Mesarats May 21, 2018 11:30 AM
Rent Control to Save Street?

Rent control mandates in California, overall to do not increase affordability. A good example is comparing East Palo Alto (has rent control) with Palo Alto which doesn’t. Given the desirability factor between the 2, the difference is a negligible. Lower and mid income people are still being priced out. As far as commercial property on State Street there are other factors that are driving retail. First is the overall decline of sales in brick and mortar, second changes in consumer preferences of how they spend their disposable income, especially the targeted millennial population. If one thinks that our city government can be the solution, a look at their contribution to the problem is in order and it is multi focal. The city’s primary goal is to increase tax revenue and is doing to business what they are doing to housing. We understand the state mandate to add units, but exchanging old stock housing and commercially zoned properties for higher numbers of higher cost rentals has not increased affordability, they are still going up. Goleta too and look how many they have added. The distribution dollars has just shifted to a higher income demographic. The city has also prioritized the development of the funk zone for high end lodging and hospitality, housing and entertainment at the expense of commercial businesses which what it was primarily zoned for. Non essential commerce has just moved down the street at the expense of local craftsman, mechanical, artists, fabricators etc...again the working and middle class have been priced out. This is not sustainable. Giving the city more control is not the answer. Be it food trucks, vendors, marijuana RVs (and those tourists who are no loner welcome here) or common sense vacation rental policies they cannot find a balance that both benefits the community and creates a more interesting and vibrant place to be. Santa Barbara has become just another beautiful cookie cutter high priced California beach town that is sacrificing it’s identity for tax revenue. These are the same people who are changing the Boat House restaurant, the last causal and affordable beachside restaurant into a fine dining establishment. They don’t get it. I come in contact with a lot of tourists and I tell them to go to Ventura, they get it. Local businesses dominate down town, they still have a art community, more diversity of people and businesses, great small music venues and prices are cheaper. The other issue it that is becoming more often that people have to go to Ventura for industrial or building products or services that are no longer available here. I guess it’s true that “we get the government we deserve”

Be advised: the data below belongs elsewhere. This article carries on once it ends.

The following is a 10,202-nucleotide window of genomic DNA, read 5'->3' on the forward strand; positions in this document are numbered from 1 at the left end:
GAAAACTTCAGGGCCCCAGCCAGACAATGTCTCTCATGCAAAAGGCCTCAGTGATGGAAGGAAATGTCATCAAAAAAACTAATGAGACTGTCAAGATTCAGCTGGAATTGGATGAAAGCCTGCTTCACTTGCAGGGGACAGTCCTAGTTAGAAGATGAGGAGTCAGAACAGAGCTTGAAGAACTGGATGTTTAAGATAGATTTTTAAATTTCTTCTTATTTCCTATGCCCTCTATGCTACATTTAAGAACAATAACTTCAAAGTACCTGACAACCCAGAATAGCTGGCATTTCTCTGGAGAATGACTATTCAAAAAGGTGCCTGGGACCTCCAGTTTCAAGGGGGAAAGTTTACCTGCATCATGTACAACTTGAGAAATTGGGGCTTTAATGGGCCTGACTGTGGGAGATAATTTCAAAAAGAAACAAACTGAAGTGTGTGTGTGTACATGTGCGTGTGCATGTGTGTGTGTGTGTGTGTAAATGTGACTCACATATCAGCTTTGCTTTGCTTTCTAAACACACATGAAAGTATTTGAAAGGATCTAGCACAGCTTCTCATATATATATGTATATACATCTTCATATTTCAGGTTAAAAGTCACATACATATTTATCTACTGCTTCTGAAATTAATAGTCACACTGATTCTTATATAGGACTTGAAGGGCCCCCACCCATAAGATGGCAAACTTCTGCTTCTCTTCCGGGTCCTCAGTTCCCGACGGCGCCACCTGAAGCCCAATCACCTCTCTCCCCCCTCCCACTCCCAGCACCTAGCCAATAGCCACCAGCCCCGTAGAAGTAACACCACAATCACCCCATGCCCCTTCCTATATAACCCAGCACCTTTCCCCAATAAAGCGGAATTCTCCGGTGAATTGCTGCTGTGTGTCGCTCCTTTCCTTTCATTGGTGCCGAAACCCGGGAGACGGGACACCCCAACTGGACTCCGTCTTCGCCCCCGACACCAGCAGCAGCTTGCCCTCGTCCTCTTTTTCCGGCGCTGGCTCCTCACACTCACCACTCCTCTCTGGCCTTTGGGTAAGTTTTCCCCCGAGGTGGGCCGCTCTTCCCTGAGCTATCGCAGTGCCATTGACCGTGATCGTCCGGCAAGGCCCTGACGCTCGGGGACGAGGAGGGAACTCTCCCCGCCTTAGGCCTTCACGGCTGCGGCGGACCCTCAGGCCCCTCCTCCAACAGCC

22701015201 May 21, 2018 11:13 AM
Rent Control to Save Street?

SB's Economic Czar is the Parking Sup. Pretty sure he knows nothing about economic development. If the guy needed a promotion the City should have put him somewhere else. Santa Barbara needs a real expect. Someone who doesn't need to be taught economic development from the ground up. Someone managing the city parking structures and permit program should not even be interviewed. The whole city is a disgrace. From an incompetent mayor to our new Economic Czar, formally the head of parking attendants. The city is beyond clueless.

TomTomTomTom May 22, 2018 07:46 AM
Rent Control to Save Street?

This. Between our bloated budgets and inept management, nothing short of a economic hurricane will save SB from the greed and myopia of the last 30 years. When you spend more than you have, more than you make and you never, ever change your ways. You end up with a economy based on the myth not reality... State St is never coming back in its current form. The entire area needs to be re-done to meet the needs of tomorrow. But SB never looks forward, its entire identity is based on a 50 year window between 1930-1980.

Wm. Smithers May 21, 2018 10:54 AM
Rent Control to Save Street?

Unfortunately, EdHat placed a misleading title for this article. Rent control is not legal for commercial property. The article discusses an entirely different idea: a municipal-sponsored Association of Business Owners who may negotiate commercial rental rates when interested parties wish to do so. Current law makes this possible.

a-1529301059 May 21, 2018 10:43 AM
Rent Control to Save Street?